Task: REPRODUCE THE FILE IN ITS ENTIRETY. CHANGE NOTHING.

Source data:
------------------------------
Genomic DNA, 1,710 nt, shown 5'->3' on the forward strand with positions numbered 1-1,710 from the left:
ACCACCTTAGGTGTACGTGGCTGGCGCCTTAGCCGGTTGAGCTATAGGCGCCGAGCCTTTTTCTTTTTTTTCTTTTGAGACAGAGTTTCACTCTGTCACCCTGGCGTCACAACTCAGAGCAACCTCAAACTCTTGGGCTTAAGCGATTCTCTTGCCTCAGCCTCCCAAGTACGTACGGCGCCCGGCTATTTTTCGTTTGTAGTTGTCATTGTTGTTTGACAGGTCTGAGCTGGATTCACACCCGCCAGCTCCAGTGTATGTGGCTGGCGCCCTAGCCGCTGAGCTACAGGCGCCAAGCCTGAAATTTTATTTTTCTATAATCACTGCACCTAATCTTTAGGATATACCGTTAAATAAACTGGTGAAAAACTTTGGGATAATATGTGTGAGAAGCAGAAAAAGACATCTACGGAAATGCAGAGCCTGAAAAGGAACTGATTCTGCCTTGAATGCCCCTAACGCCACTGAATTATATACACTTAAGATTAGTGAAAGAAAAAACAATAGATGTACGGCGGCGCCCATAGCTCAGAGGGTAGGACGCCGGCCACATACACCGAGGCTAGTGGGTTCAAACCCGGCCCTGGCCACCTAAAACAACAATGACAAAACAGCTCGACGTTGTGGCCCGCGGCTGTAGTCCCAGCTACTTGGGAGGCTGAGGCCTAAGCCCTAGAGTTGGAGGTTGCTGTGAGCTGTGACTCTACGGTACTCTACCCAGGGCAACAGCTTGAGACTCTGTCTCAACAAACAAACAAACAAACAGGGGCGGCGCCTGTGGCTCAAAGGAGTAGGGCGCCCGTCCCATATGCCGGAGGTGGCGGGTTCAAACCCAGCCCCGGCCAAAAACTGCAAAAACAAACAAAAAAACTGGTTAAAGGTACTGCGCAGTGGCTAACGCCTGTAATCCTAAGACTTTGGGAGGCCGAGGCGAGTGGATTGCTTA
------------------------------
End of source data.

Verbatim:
Genomic DNA, 1,710 nt, shown 5'->3' on the forward strand with positions numbered 1-1,710 from the left:
ACCACCTTAGGTGTACGTGGCTGGCGCCTTAGCCGGTTGAGCTATAGGCGCCGAGCCTTTTTCTTTTTTTTCTTTTGAGACAGAGTTTCACTCTGTCACCCTGGCGTCACAACTCAGAGCAACCTCAAACTCTTGGGCTTAAGCGATTCTCTTGCCTCAGCCTCCCAAGTACGTACGGCGCCCGGCTATTTTTCGTTTGTAGTTGTCATTGTTGTTTGACAGGTCTGAGCTGGATTCACACCCGCCAGCTCCAGTGTATGTGGCTGGCGCCCTAGCCGCTGAGCTACAGGCGCCAAGCCTGAAATTTTATTTTTCTATAATCACTGCACCTAATCTTTAGGATATACCGTTAAATAAACTGGTGAAAAACTTTGGGATAATATGTGTGAGAAGCAGAAAAAGACATCTACGGAAATGCAGAGCCTGAAAAGGAACTGATTCTGCCTTGAATGCCCCTAACGCCACTGAATTATATACACTTAAGATTAGTGAAAGAAAAAACAATAGATGTACGGCGGCGCCCATAGCTCAGAGGGTAGGACGCCGGCCACATACACCGAGGCTAGTGGGTTCAAACCCGGCCCTGGCCACCTAAAACAACAATGACAAAACAGCTCGACGTTGTGGCCCGCGGCTGTAGTCCCAGCTACTTGGGAGGCTGAGGCCTAAGCCCTAGAGTTGGAGGTTGCTGTGAGCTGTGACTCTACGGTACTCTACCCAGGGCAACAGCTTGAGACTCTGTCTCAACAAACAAACAAACAAACAGGGGCGGCGCCTGTGGCTCAAAGGAGTAGGGCGCCCGTCCCATATGCCGGAGGTGGCGGGTTCAAACCCAGCCCCGGCCAAAAACTGCAAAAACAAACAAAAAAACTGGTTAAAGGTACTGCGCAGTGGCTAACGCCTGTAATCCTAAGACTTTGGGAGGCCGAGGCGAGTGGATTGCTTA